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Archive for October, 2015

Happy Halloween!

Saturday, October 31st, 2015


FlowersFlowers, IL

robin wood.halloween

Robin Wood Flowers, OH

Black kale with bright orange contrasts are all the rage this Halloween!

Fun Twist for Halloween

Friday, October 30th, 2015

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It’s a WHITE HALLOWEEN! Our own great white pumpkin with dahlias, succulents, poppies and blushing bride flowers from BBrooks member Floral Art, CA.

Happy Halloween from Kula, HI

Thursday, October 29th, 2015

kula.2well behaved childrenkula.eye

With some of the best views in Maui farm country, Kula Country Farm Stand promises just rewards for those who are deserving!  kula view.1

Tricks Without Treats

Wednesday, October 28th, 2015

A lot of flowers provide a treat, like a sweet-smelling treat or a nectar reward for the service of pollination….  Not so with all…. The plants featured below trick their pollinators and don’t give a treat back. It’s a horticultural twist on trick or treat.

Dolls Eyes

Dracula orchid, Dolls Eyes (seen above), Poison Ivy, Bleeding Tooth fungus…. the names say it all… As seen in Chicago Tribune Oct 2015

Strange – But True!

Tuesday, October 27th, 2015

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The Haleakala Silversword is found only within a 250 acre area on Mount Haleakala, on the island of Maui in Hawaii.  Its habitat is at an elevation of 7000 – 10,000 ft, in soil composed of volcanic cinders.

Silverswords live for about 10 to 50 years as a low, round bush like the one in the left edge of the photo above. At the end of their life, they send up a flowering stalk that can grow over 6 feet tall within a few weeks, and produce up to 600 flower heads.

 Silverswords have adapted to their dry environment by storing a large amount of water in their thick leaves. As the flowering stalk grows, it pulls water from the leaves and they begin to droop, like the one above.

haleakala silversword.2

The Haleakala Silversword is a member of the Silversword Alliance, a group of about 30 plant species throughout Hawaii, which are believed to have evolved millions of years ago from tarweed plants in California. These tarweed seeds floated over 2000 miles on the open ocean to colonize the Hawaiian islands. Both silverswords and tarweeds are members of the sunflower family.

The Haleakala Silversword is a threatened species. It used to be threatened by overzealous tourists and grazing cattle. Now that Haleakala is a National Park, the tourists and cattle are kept under control. What threatens the silverswords today is an invasive species of ant from Argentina, which is preying on the native insects that pollinate the silverswords. Since silverswords flower only once in their long life, this small window for pollination is critical to their survival.

haleakala silversword.3

After being pollinated, and spreading its seeds to the Hawaiian winds, the silversword dies. In the photo below, you can finally see why they call this plant “silver sword”. A new silversword is growing directly behind the old, shriveled leaves and sword.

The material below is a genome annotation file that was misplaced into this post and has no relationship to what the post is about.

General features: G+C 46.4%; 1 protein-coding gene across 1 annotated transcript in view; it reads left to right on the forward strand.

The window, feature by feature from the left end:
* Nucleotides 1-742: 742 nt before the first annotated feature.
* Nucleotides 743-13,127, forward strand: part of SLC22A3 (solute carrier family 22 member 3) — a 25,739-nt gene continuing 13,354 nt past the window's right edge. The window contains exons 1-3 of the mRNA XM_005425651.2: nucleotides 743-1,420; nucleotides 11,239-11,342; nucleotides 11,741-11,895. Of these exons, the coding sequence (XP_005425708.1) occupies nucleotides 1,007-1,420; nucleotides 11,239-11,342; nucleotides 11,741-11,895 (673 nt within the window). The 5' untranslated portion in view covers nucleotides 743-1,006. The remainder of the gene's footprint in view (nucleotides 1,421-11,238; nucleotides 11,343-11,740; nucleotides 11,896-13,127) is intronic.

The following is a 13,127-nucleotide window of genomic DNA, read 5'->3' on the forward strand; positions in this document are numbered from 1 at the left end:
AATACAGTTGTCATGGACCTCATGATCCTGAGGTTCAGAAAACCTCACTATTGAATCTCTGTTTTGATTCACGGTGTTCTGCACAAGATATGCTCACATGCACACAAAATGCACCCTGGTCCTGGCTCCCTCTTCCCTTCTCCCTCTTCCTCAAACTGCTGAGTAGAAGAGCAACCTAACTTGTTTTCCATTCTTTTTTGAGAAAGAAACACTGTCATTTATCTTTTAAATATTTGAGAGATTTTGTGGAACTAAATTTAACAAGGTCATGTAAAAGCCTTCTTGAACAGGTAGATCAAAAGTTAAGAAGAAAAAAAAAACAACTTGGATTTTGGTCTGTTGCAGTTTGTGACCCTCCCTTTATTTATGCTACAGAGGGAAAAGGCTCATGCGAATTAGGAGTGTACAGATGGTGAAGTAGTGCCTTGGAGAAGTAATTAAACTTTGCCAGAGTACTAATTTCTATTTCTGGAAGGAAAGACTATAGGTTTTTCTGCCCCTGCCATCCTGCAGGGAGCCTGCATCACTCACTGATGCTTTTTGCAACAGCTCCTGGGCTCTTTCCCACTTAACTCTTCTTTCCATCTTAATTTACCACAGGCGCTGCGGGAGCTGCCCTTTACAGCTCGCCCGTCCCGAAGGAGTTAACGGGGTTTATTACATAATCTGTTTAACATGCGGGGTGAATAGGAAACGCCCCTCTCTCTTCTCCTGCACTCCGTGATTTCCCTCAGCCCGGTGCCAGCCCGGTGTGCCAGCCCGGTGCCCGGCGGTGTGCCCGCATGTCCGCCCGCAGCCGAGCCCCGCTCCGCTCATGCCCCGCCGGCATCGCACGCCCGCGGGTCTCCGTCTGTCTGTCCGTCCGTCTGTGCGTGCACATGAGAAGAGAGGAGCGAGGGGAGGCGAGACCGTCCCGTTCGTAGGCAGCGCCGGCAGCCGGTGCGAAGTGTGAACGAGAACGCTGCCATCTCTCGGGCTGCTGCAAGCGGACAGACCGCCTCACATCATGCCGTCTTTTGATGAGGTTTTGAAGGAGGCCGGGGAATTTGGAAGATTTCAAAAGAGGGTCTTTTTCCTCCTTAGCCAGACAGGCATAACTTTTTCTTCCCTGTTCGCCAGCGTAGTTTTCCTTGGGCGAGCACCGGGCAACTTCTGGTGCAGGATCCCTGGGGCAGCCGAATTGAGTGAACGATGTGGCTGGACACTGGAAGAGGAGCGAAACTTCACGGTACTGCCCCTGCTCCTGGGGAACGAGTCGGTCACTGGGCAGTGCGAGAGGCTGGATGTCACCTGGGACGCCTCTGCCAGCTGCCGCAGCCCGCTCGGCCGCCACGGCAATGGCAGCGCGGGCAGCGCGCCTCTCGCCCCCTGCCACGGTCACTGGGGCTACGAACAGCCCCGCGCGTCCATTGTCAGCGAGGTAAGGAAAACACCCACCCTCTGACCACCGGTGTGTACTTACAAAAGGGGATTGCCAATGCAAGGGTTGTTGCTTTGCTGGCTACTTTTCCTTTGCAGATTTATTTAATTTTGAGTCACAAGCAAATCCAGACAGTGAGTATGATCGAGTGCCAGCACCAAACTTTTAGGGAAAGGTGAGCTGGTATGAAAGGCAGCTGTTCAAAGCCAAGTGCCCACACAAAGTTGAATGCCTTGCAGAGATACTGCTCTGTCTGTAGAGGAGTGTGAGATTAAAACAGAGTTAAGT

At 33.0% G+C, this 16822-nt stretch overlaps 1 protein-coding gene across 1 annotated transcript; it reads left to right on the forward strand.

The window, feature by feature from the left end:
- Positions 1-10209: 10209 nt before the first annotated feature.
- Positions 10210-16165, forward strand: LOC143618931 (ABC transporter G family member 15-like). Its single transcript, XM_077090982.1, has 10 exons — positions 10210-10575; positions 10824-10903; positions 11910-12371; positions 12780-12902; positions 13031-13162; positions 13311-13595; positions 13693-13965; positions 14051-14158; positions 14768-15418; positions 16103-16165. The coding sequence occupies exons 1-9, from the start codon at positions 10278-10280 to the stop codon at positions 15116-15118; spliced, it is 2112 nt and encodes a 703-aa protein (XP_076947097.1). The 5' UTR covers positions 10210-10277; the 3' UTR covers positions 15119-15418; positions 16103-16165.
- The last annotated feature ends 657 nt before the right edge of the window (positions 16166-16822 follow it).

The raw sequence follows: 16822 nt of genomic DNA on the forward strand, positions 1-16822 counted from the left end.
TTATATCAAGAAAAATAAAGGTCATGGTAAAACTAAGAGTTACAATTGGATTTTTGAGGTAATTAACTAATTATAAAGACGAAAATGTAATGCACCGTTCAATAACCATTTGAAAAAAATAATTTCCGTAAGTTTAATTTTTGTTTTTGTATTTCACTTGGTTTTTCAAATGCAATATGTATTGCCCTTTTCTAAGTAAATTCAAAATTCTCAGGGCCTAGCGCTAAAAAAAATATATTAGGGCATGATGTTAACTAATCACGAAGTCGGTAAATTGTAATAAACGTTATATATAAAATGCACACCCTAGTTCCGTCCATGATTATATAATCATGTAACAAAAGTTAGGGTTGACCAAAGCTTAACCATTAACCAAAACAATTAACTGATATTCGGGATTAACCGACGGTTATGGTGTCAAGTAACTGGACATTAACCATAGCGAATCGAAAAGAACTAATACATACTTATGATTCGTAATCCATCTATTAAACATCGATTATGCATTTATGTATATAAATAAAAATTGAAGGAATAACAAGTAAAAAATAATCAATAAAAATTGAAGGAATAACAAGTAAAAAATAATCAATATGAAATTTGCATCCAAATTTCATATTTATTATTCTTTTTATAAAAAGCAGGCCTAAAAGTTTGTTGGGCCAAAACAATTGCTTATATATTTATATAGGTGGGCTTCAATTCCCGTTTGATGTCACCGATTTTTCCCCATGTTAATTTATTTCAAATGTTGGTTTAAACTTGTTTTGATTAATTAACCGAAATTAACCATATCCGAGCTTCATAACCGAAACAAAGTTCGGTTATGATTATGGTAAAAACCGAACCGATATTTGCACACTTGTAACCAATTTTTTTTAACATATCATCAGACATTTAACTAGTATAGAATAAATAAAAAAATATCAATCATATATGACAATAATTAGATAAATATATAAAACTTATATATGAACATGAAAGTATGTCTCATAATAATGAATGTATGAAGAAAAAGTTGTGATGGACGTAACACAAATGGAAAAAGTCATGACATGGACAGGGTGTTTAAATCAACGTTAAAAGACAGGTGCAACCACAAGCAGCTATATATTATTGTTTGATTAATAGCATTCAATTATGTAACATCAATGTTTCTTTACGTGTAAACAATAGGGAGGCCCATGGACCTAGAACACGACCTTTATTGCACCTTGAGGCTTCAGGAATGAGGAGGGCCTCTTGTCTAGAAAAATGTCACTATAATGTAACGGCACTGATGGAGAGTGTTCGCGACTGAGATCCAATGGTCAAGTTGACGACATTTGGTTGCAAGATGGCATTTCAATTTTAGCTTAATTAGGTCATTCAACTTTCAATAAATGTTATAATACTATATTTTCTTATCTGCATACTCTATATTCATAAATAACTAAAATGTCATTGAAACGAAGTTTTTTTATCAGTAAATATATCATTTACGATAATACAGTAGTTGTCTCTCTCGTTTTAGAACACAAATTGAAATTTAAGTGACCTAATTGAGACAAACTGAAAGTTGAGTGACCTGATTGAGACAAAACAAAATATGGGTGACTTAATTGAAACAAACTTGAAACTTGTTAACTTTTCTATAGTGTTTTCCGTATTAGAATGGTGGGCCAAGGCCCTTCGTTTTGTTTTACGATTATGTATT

The Hawaiian name for this plant is ‘āhinahina, which translates to “very gray”. Or maybe silver, it’s hard to say.

As seen at Kind of Curious

Creepy Crawly Flighty Little Pollinators

Monday, October 26th, 2015


Pollinators are responsible for assisting over 80% of the world’s flowering plants. Without them, humans and wildlife wouldn’t have much to eat or look at! Animals that assist plants in their reproduction as pollinators include species of ants, bats, bees, beetles, birds, butterflies, flies, moths, wasps, as well as other unusual animals.  Wind and water also play a role in the pollination of many plants.

Artwork by © Paul Mirocha 2004

The Grand Flourish

Friday, October 23rd, 2015

A man-made mountain blanketed in royal blue and purple flowers and set within former palace grounds, now the world’s largest museum, conjures up the type of grand flourish once commissioned by kings.

Its construction within the Cour Carrée, the exquisite quadrilateral courtyard at the Louvre’s east end, began as it always does ahead of Paris Fashion Week: first the fencing, then the frame demarcating the perimeter of the tent, followed by the support beams and white shell. But at some point last week, there were signs that this structure would be different; namely, an undulating wood grid protruding from one of its sides. Over the next few days, a team totaling 100 continued adding to the structure so that by Wednesday, museumgoers peering out from the royal apartments began marveling at – and photographing – half-planted hill.

Autumn Inspiration

Wednesday, October 21st, 2015

tourterelle autumn inspired arrangment

Gregory Britt of Tourterelle Floral Design describes his approach to using his favorite autumnal finds.  To learn more, read The Scout Guide.

Succelent Celebrations

Monday, October 19th, 2015

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Succulents have been so popular this year! Here is another great display from

The Succulent Perch, CA.

Flower House is This Weekend!

Friday, October 16th, 2015

The Flower House Project will be available for the public to view from 10 a.m.-5 p.m. Friday, Oct. 16 and 10 a.m.-10 p.m. Saturday and Sunday, Oct. 17 and 18. The house is located at 11751 Dequindre St. in Hamtramck, MI.


Cutting edge florists from Michigan and across the country will fill the walls and ceilings of an abandoned detroit house with American Grown Flowers and living plants for a weekend installation.

Tickets for general admission will be $15 each, with all proceeds going toward deconstruction efforts. Children under 12 are admitted free with an adult.